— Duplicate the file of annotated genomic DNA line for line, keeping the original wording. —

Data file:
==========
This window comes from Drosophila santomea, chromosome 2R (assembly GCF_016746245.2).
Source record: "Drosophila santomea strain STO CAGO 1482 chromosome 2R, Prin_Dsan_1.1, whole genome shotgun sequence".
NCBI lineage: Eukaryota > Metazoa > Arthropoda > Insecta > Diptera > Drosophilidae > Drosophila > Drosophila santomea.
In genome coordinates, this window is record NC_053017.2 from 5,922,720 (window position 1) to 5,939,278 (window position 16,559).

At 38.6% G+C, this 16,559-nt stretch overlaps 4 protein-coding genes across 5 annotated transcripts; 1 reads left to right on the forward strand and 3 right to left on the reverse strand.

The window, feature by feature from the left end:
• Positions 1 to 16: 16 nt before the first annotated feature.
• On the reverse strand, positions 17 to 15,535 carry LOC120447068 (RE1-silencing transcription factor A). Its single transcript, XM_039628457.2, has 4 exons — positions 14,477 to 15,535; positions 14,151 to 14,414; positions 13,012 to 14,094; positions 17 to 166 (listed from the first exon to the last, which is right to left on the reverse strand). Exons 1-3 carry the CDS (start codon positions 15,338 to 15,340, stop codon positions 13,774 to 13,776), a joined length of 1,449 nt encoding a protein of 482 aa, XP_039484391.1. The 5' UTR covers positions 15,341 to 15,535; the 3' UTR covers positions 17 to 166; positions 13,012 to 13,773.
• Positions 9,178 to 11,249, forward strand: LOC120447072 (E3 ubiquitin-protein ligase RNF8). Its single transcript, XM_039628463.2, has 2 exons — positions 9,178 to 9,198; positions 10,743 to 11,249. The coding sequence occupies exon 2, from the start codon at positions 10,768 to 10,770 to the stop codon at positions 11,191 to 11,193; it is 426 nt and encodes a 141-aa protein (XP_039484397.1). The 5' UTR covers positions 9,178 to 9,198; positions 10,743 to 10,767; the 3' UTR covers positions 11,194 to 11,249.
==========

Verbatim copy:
This window comes from Drosophila santomea, chromosome 2R (assembly GCF_016746245.2).
Source record: "Drosophila santomea strain STO CAGO 1482 chromosome 2R, Prin_Dsan_1.1, whole genome shotgun sequence".
NCBI lineage: Eukaryota > Metazoa > Arthropoda > Insecta > Diptera > Drosophilidae > Drosophila > Drosophila santomea.
In genome coordinates, this window is record NC_053017.2 from 5,922,720 (window position 1) to 5,939,278 (window position 16,559).

At 38.6% G+C, this 16,559-nt stretch overlaps 4 protein-coding genes across 5 annotated transcripts; 1 reads left to right on the forward strand and 3 right to left on the reverse strand.

The window, feature by feature from the left end:
• Positions 1 to 16: 16 nt before the first annotated feature.
• On the reverse strand, positions 17 to 15,535 carry LOC120447068 (RE1-silencing transcription factor A). Its single transcript, XM_039628457.2, has 4 exons — positions 14,477 to 15,535; positions 14,151 to 14,414; positions 13,012 to 14,094; positions 17 to 166 (listed from the first exon to the last, which is right to left on the reverse strand). Exons 1-3 carry the CDS (start codon positions 15,338 to 15,340, stop codon positions 13,774 to 13,776), a joined length of 1,449 nt encoding a protein of 482 aa, XP_039484391.1. The 5' UTR covers positions 15,341 to 15,535; the 3' UTR covers positions 17 to 166; positions 13,012 to 13,773.
• Positions 9,178 to 11,249, forward strand: LOC120447072 (E3 ubiquitin-protein ligase RNF8). Its single transcript, XM_039628463.2, has 2 exons — positions 9,178 to 9,198; positions 10,743 to 11,249. The coding sequence occupies exon 2, from the start codon at positions 10,768 to 10,770 to the stop codon at positions 11,191 to 11,193; it is 426 nt and encodes a 141-aa protein (XP_039484397.1). The 5' UTR covers positions 9,178 to 9,198; positions 10,743 to 10,767; the 3' UTR covers positions 11,194 to 11,249.